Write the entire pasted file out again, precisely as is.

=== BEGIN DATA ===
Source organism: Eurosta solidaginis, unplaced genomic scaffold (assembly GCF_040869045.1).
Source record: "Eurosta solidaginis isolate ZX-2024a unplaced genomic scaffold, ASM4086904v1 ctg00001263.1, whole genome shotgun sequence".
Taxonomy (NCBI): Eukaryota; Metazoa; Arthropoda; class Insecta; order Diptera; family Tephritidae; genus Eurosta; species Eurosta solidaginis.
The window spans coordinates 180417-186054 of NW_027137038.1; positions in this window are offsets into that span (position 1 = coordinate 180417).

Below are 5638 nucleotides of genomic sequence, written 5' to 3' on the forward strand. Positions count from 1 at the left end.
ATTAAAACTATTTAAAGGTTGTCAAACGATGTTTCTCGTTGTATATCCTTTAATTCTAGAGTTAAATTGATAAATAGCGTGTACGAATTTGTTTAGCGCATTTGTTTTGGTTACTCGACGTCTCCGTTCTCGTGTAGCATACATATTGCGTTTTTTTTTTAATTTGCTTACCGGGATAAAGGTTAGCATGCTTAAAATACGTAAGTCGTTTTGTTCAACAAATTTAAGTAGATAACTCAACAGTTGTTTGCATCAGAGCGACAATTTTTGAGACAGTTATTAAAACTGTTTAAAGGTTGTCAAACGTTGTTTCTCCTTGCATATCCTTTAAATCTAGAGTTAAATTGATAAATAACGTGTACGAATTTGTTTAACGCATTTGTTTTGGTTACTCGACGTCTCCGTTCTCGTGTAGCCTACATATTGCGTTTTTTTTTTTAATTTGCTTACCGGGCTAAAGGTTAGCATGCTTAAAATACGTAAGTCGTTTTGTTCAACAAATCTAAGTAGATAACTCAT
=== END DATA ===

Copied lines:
Source organism: Eurosta solidaginis, unplaced genomic scaffold (assembly GCF_040869045.1).
Source record: "Eurosta solidaginis isolate ZX-2024a unplaced genomic scaffold, ASM4086904v1 ctg00001263.1, whole genome shotgun sequence".
Taxonomy (NCBI): Eukaryota; Metazoa; Arthropoda; class Insecta; order Diptera; family Tephritidae; genus Eurosta; species Eurosta solidaginis.
The window spans coordinates 180417-186054 of NW_027137038.1; positions in this window are offsets into that span (position 1 = coordinate 180417).

Below are 5638 nucleotides of genomic sequence, written 5' to 3' on the forward strand. Positions count from 1 at the left end.
ATTAAAACTATTTAAAGGTTGTCAAACGATGTTTCTCGTTGTATATCCTTTAATTCTAGAGTTAAATTGATAAATAGCGTGTACGAATTTGTTTAGCGCATTTGTTTTGGTTACTCGACGTCTCCGTTCTCGTGTAGCATACATATTGCGTTTTTTTTTTAATTTGCTTACCGGGATAAAGGTTAGCATGCTTAAAATACGTAAGTCGTTTTGTTCAACAAATTTAAGTAGATAACTCAACAGTTGTTTGCATCAGAGCGACAATTTTTGAGACAGTTATTAAAACTGTTTAAAGGTTGTCAAACGTTGTTTCTCCTTGCATATCCTTTAAATCTAGAGTTAAATTGATAAATAACGTGTACGAATTTGTTTAACGCATTTGTTTTGGTTACTCGACGTCTCCGTTCTCGTGTAGCCTACATATTGCGTTTTTTTTTTTAATTTGCTTACCGGGCTAAAGGTTAGCATGCTTAAAATACGTAAGTCGTTTTGTTCAACAAATCTAAGTAGATAACTCAT